10 reasons for joining a Union while in Norway

crop unrecognizable multiethnic colleagues joining hands
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I work with many people who are immigrants in Norway. Some of them have their issues with their employers, yet, every time I ask if they are members of a Union, I get frightened and confused looks. I understand that in many other countries, being a member of a Union can be too good to be true. In Norway, though, it has more advantages than disadvantages.

I remember telling this to a friend of mine who does not live in Norway. She replied: “In my company, we were already warned that if we join a Union, we’re going to lose our jobs. So, this is not something I can do, because I need my job”. We all need our jobs, for various reasons. In this video, you may find some of them.

When it comes to Unions in Norway, they are well organized. However, there are many, and you need to find the right one representing the people’s interests in your field of work.

I am going to mention 10 advantages for which it is worth to join one while working in Norway, doesn’t matter for how long:

1. The money you pay for a membership is considered nondeductible income, which means you do not pay tax on that amount, or you pay little.

2. Every time there are salary negotiations for your working field, the Union negotiates for you as well, even if you didn’t ask for it personally. They will negotiate in the name of all members. Usually, each Union sends a warning to its members on what they need to do in good time before the negotiations start.

3. If you experience injustices at your workplace, you can speak to people from the Union, get advice and make a plan so you can make yourself heard. They accompany you in the meetings you may have with your leaders and even speak for you if necessary. They also have lawyers who can offer legal aid. Most of the conflicts at work are solved by the Unions.

4. They can negotiate better house mortgage interests for their members.

5. Many negotiate good deals for all sorts of insurances, from house to car and even hotels and rentals.

6. Scholarships for education.

7. Courses and conferences in your field of work so you can keep yourself updated. For those, the employer usually gives time off from work and even pays for them.

8. Network meetings and events, so you get to know your colleagues and not only. Most of these events are free of charge for members. They are a good opportunity for networking. If you feel like you don’t get the chance to know new people, use the time to knit better bonds with the people you already know.

9. You get information about things happening inside your field of work through a magazine or regular e-mails. It’s good to know what’s happening around.

10. If you are a student or not employed, the membership fee is lower, and the information you get is helpful and keeps you updated with news on the work marked.

If you want to get involved, you can become a representative yourself and help. It is good learning inside this kind of organization. It is a job that you’re not paid for. It is like volunteering inside your working place. But for that, your employer gives you the time off so you can work with it. You’re not paid in money, but in time. In return, you learn something new, meet new people, grow your network, and contribute to your colleague’s work welfare and your own.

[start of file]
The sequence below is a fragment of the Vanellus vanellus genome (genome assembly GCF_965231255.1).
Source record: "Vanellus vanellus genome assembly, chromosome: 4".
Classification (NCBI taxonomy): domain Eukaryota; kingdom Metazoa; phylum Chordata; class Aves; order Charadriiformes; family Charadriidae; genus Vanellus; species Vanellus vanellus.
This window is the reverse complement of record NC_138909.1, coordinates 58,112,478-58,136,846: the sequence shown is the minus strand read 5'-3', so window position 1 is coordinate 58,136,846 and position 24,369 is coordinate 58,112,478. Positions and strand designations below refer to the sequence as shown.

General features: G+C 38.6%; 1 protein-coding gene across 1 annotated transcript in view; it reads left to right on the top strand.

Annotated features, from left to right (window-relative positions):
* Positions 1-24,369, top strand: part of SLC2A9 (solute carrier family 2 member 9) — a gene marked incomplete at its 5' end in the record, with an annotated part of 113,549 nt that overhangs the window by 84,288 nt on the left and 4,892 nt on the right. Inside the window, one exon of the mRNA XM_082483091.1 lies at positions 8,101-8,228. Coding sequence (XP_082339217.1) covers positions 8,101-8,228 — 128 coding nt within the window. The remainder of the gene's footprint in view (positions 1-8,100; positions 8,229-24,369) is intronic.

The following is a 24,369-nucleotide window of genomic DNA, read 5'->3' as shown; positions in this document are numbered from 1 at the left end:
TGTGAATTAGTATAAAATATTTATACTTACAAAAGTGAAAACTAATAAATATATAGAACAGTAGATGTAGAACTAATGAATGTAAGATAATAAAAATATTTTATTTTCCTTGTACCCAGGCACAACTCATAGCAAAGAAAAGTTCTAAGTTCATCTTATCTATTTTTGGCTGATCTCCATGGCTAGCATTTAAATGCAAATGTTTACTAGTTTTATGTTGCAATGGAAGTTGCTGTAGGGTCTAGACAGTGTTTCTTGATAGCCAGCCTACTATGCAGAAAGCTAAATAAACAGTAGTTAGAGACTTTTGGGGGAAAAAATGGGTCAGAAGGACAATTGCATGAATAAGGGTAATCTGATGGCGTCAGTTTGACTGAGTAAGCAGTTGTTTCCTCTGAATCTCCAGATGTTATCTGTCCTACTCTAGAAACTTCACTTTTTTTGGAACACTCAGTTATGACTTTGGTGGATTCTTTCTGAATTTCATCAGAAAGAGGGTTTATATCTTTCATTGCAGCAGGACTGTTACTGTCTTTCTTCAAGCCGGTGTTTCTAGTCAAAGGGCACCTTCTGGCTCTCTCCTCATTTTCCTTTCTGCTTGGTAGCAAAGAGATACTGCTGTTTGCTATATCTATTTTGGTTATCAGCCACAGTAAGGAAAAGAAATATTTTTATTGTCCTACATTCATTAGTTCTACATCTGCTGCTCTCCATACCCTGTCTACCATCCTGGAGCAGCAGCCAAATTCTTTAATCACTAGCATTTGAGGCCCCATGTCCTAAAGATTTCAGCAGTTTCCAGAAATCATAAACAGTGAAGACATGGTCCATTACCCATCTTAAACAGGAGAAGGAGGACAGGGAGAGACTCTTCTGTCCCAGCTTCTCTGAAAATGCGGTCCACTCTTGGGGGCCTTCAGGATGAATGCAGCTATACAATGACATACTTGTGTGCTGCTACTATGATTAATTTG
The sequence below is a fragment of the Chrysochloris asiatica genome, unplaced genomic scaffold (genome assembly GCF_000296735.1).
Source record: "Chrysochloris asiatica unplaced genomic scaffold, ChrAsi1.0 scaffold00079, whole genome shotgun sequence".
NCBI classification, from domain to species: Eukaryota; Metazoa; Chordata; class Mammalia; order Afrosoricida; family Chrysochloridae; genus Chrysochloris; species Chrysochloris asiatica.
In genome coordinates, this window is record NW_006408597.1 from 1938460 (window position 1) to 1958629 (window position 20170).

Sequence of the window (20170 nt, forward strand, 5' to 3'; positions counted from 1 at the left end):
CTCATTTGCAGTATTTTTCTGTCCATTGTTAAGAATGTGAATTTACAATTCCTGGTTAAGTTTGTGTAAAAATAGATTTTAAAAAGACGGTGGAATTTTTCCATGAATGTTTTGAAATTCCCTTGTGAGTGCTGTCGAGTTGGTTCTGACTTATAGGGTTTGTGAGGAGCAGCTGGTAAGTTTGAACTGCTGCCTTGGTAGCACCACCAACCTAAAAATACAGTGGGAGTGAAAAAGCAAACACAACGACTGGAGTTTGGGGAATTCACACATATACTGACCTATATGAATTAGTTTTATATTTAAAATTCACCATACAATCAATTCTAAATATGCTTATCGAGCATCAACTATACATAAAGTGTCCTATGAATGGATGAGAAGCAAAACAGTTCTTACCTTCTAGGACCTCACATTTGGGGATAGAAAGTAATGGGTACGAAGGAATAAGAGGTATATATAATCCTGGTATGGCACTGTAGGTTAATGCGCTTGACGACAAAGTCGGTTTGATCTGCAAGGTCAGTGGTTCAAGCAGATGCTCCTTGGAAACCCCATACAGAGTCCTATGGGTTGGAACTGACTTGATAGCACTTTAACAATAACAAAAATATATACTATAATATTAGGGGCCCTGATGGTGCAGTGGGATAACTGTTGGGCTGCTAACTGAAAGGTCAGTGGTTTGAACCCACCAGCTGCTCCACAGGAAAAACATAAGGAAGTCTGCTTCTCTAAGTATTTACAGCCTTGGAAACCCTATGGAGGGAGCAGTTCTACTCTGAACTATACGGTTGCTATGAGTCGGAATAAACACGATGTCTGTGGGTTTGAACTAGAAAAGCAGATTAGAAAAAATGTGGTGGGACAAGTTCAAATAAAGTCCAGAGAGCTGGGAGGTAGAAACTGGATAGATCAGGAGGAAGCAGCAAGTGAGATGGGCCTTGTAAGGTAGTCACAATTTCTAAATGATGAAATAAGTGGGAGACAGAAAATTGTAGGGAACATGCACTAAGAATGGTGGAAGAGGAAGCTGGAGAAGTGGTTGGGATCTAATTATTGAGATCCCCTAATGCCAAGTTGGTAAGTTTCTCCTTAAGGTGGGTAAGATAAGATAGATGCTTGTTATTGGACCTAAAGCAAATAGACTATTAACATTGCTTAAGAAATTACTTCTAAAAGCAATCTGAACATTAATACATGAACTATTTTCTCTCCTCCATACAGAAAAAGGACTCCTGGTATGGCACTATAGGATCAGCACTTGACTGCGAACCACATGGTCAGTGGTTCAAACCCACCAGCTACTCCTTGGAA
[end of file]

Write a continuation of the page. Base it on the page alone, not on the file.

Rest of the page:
From what I hear from people I work with, some of the skepticism towards Unions comes from their experiences from the countries of origin. Like the friend, I mentioned at the begyning of this article.

Other reasons for skepticism would be that many people do not work full time, but only a couple of months in a raw, season work, and then they travel back to their own country. Others simply do not know that something like that exists, what it is, and what it is good for. Of course, not learning the language is also a disadvantage. If one does not speak even English, it isn’t easy to find out about this kind of thing, and one depends on own compatriots to get information and help. They can only help you as far as they came themselves.

If you already are a member of a Union, I suggest getting yourself acquainted with the person elected as your representative in your department. Find out more about how they can help you, and why not, how you can help them. After all, they work for you too.

If you didn’t join a Union yet, my suggestion would be to find out which one can represent people in your work field best. Find their website, read the information there, eventually give them a call, and join. You won’t regret it, even if you only work a couple of months a year and travel back to your country in between. They’ve got your back in those times you’re not in Norway also. 

I hope you have the courage to stand up for your rights! If you need help to build that up and you don’t know quite yet how to approach the issue, you can register on this link for a free talk. It is not easy to be foreign in a foreign country.

If you want to know more about life in Norway, culture, written and unwritten rules, feel free to get my free newsletter on this link. You’ll receive more insights every week or so.

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